We outline six key ESG-related areas of focus that our responsible investment team believe are important.
It is widely acknowledged that biodiversity loss is accelerating. The Living Planet Index shows that 5,230 species have declined by an average of 69% in abundance between 1970 and 2018. The Forests Specialist Index, which comprises species that only live in forest habitats, declined by 53% on average between 1970 and 2018.1 Biodiversity is explicitly linked to climate change. Companies’ net-zero ambitions cannot be achieved if natural carbon sinks are weakening. The definition of biodiversity is very broad and is difficult to capture and measure in one simple measure. The challenge is also to obtain meaningful data. There is no agreed approach for looking at risks and opportunities, but investors’ focus on them is increasing.
The circular economy has multiple aims: keeping materials in use, at the highest value possible, while reducing material extraction and use. Transitioning towards a circular economy is crucial from economic and sustainability perspectives. Circularity is linked to net-zero ambitions in terms of resource consumption, the waste of natural resources and emissions. According to Accenture, transitioning to a circular economy could be worth US$4.5 trillion2 as we move to a low-carbon and low-environmental-impact world.
According to McKinsey,3 the net-zero transition could result by 2050 in an increase in demand of about 202 million direct and indirect jobs across some sectors of the economy, and a simultaneous decrease of about 187 million direct and indirect jobs across other sectors. Concerns around social factors remain important, especially in the context of inflation and economic slowdown. This is also set to occur against the backdrop of most developed countries experiencing long-term demographic trends of aging populations. China recently had its population fall for the first time in 60 years, and Japan’s birth rate is declining.3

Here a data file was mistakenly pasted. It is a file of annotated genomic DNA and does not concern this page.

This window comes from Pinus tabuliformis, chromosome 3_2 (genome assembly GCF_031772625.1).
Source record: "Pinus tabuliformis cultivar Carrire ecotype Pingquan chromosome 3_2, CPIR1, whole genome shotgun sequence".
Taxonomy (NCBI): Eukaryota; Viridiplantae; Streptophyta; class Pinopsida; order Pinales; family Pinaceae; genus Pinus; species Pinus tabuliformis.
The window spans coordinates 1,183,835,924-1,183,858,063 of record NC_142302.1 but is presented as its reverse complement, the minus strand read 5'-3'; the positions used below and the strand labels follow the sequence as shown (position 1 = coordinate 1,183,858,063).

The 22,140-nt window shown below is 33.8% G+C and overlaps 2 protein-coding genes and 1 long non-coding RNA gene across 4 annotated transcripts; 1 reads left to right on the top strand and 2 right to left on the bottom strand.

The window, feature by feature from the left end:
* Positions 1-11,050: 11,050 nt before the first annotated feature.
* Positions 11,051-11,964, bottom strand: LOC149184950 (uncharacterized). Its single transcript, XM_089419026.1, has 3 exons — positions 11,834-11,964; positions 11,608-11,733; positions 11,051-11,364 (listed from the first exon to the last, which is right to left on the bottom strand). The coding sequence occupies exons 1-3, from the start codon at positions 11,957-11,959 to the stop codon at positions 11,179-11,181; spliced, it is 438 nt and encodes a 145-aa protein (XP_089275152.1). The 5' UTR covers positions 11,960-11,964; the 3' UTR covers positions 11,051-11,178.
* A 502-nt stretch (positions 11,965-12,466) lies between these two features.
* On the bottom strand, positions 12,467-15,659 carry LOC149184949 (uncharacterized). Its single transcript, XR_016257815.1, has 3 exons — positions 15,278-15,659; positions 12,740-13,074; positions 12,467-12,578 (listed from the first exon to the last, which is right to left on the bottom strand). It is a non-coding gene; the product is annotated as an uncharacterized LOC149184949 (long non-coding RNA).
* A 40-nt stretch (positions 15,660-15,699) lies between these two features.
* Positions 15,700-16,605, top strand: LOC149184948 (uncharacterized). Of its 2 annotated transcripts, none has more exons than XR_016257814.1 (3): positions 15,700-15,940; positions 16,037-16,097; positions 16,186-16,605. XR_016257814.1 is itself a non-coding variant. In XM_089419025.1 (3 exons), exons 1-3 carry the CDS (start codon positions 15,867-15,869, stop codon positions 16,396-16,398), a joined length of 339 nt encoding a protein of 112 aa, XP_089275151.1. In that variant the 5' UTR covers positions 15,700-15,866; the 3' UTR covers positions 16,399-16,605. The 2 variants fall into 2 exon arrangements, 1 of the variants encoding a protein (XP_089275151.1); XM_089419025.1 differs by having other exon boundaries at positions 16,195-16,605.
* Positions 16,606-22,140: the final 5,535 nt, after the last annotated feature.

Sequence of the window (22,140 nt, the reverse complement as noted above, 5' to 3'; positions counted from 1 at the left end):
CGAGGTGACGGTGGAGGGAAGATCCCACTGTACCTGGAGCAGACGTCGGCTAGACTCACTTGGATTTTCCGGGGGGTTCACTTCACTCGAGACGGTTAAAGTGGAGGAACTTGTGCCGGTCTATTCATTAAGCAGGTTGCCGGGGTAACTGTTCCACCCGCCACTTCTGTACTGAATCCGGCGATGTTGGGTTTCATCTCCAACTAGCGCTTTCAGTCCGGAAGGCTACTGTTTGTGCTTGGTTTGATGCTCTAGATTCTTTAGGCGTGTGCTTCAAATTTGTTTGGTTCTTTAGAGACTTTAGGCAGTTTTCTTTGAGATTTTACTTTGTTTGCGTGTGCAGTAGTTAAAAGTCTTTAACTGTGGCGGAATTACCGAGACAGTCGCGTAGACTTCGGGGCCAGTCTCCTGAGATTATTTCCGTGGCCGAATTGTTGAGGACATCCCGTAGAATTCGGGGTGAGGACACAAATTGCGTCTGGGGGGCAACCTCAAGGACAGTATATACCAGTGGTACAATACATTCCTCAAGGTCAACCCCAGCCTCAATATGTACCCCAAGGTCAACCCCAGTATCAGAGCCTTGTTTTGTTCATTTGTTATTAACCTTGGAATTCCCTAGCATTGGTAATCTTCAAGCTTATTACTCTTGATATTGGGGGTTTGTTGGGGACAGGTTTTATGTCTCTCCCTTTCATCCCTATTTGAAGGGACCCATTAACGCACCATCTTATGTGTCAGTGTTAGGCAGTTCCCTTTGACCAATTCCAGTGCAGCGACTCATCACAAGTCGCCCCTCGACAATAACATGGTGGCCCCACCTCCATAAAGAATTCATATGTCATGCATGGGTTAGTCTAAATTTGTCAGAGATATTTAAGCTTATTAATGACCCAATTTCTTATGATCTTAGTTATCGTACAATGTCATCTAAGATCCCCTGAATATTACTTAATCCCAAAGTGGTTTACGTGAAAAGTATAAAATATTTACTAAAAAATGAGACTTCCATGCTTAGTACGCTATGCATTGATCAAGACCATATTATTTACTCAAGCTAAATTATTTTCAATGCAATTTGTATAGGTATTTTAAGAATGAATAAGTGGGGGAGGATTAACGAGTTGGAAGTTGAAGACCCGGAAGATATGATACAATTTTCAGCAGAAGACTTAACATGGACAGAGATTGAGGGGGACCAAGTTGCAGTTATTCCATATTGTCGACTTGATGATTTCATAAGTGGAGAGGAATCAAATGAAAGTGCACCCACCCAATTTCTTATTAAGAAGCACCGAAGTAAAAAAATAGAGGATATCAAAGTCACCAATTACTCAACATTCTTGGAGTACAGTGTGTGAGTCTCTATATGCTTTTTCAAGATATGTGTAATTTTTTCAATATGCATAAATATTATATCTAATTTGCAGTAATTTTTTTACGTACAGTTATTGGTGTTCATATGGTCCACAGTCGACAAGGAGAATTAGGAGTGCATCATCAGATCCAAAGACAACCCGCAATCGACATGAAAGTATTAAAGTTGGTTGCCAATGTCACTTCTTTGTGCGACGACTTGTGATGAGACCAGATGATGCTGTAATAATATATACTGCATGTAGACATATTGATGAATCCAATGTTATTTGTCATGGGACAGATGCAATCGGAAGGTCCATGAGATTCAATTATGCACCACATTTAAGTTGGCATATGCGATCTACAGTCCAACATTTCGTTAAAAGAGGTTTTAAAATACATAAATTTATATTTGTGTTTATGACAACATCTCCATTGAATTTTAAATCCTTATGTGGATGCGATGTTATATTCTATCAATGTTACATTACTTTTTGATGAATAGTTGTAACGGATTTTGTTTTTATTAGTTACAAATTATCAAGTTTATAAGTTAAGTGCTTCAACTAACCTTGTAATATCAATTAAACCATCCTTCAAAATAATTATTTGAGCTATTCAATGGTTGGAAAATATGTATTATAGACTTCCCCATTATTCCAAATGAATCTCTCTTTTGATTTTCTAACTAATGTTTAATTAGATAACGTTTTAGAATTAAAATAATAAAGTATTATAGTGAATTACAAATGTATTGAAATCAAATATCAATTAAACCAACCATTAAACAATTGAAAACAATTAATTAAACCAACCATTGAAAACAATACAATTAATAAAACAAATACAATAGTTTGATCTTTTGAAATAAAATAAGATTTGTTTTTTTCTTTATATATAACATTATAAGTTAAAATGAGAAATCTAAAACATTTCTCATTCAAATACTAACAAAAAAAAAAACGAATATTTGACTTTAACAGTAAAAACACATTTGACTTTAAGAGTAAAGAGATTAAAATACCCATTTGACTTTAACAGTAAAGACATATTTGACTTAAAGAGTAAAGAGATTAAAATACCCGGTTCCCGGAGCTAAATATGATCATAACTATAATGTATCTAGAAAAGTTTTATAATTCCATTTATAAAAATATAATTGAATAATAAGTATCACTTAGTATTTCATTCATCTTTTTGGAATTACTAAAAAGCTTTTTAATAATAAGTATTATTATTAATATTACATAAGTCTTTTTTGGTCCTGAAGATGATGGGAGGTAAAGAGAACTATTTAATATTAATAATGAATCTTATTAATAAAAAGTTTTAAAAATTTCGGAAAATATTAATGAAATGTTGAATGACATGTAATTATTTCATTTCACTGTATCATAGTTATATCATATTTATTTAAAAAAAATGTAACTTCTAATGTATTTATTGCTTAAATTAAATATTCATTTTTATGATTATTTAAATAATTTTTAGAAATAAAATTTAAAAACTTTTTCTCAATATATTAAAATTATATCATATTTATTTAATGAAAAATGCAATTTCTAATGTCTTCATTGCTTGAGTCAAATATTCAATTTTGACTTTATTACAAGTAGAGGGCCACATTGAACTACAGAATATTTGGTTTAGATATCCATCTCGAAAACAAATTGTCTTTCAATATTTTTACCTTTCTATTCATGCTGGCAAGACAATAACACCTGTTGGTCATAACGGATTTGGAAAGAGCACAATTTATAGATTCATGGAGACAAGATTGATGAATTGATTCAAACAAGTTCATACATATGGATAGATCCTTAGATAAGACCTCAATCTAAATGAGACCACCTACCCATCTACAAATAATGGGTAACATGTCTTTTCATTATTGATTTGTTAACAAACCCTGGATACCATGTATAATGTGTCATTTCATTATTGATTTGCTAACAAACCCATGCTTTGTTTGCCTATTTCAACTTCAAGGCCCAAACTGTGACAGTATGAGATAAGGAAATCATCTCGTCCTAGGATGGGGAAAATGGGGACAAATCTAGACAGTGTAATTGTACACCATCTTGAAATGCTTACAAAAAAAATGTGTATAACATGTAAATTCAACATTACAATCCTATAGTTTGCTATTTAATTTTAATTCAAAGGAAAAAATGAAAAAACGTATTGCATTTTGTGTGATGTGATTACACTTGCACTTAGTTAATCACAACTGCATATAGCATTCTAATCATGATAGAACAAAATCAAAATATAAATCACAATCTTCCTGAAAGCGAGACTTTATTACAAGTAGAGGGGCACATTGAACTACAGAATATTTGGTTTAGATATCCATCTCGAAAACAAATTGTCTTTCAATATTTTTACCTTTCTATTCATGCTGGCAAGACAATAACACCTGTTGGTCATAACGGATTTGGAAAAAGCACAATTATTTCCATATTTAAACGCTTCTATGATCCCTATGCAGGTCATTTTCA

There are also challenges around skills levels, unionisation, and real and living wages. Furthermore, artificial intelligence and automation will affect the demand for labour. Spending on mental health continues to be a big health-care trend. Research from Deloitte4 suggests that employers’ spending on mental-health initiatives is a net positive, as it reduces the costs of absenteeism and presenteeism, and also slows employee turnover.
We expect supply chains to be realigned in a more localised way, primarily driven by governments pushing to gain greater control of their energy infrastructure and promote job creation. For most companies, cost containment, as opposed to growth, will be the top priority in 2023. The supply chain will be under more scrutiny as everyone tries to get costs under control. Many global firms with manufacturing operations are reviewing their manufacturing footprint. Linear supply chains could soon be replaced by circular supply chains as companies struggle to deal with the rising costs of raw materials and their volatile availability. More companies are choosing to break down their products and return them to their raw-material form.
We are seeing policy changes around the world designed to support the dual goals of energy security and the energy transition. With demand also increasing for sustainability-linked products, regulatory requirements are increasing. We expect investors to increase their demand for disclosure requirements to provide evidence that companies are keeping pace with regulations.
Climate / net zero
Climate and net-zero ambitions clearly depend on geopolitics and political will. The Inflation Reduction Act (IRA) is the most significant piece of climate legislation in US history, so far. The European Union has responded with the Net-Zero Industry Act, and there are many uncertainties and questions around this. The IRA will heavily influence sustainable investments and has the potential to move capital away from Europe.
We expect more focus on the analysis of emissions data and performance as we move away from lockdown emission levels to more normalised trends. Investor demand and expectations will also increase.
There is increased recognition that national targets are not on track. We expect that, as governments start to implement more adaptation strategies, this will be an impetus for investments to help build climate resilience.
We plan to return to these topics as our research evolves.
- McKinsey & Company: The net-zero transition, January 2022
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